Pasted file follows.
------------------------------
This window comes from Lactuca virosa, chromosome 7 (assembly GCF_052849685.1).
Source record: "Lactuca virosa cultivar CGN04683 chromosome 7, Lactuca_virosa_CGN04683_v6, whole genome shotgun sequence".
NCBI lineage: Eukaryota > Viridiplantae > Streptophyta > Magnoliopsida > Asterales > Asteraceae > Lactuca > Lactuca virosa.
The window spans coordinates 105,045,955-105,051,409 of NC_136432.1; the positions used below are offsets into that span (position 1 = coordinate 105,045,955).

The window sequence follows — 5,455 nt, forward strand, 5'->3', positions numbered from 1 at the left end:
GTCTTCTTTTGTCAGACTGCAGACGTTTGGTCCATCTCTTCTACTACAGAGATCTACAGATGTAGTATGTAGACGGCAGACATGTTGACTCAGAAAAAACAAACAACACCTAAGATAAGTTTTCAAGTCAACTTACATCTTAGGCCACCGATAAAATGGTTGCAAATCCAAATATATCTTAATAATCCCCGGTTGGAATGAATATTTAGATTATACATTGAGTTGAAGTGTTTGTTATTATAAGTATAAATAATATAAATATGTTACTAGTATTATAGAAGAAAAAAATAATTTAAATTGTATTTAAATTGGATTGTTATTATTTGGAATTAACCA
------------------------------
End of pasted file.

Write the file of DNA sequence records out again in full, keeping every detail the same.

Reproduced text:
This window comes from Lactuca virosa, chromosome 7 (assembly GCF_052849685.1).
Source record: "Lactuca virosa cultivar CGN04683 chromosome 7, Lactuca_virosa_CGN04683_v6, whole genome shotgun sequence".
NCBI lineage: Eukaryota > Viridiplantae > Streptophyta > Magnoliopsida > Asterales > Asteraceae > Lactuca > Lactuca virosa.
The window spans coordinates 105,045,955-105,051,409 of NC_136432.1; the positions used below are offsets into that span (position 1 = coordinate 105,045,955).

The window sequence follows — 5,455 nt, forward strand, 5'->3', positions numbered from 1 at the left end:
GTCTTCTTTTGTCAGACTGCAGACGTTTGGTCCATCTCTTCTACTACAGAGATCTACAGATGTAGTATGTAGACGGCAGACATGTTGACTCAGAAAAAACAAACAACACCTAAGATAAGTTTTCAAGTCAACTTACATCTTAGGCCACCGATAAAATGGTTGCAAATCCAAATATATCTTAATAATCCCCGGTTGGAATGAATATTTAGATTATACATTGAGTTGAAGTGTTTGTTATTATAAGTATAAATAATATAAATATGTTACTAGTATTATAGAAGAAAAAAATAATTTAAATTGTATTTAAATTGGATTGTTATTATTTGGAATTAACCA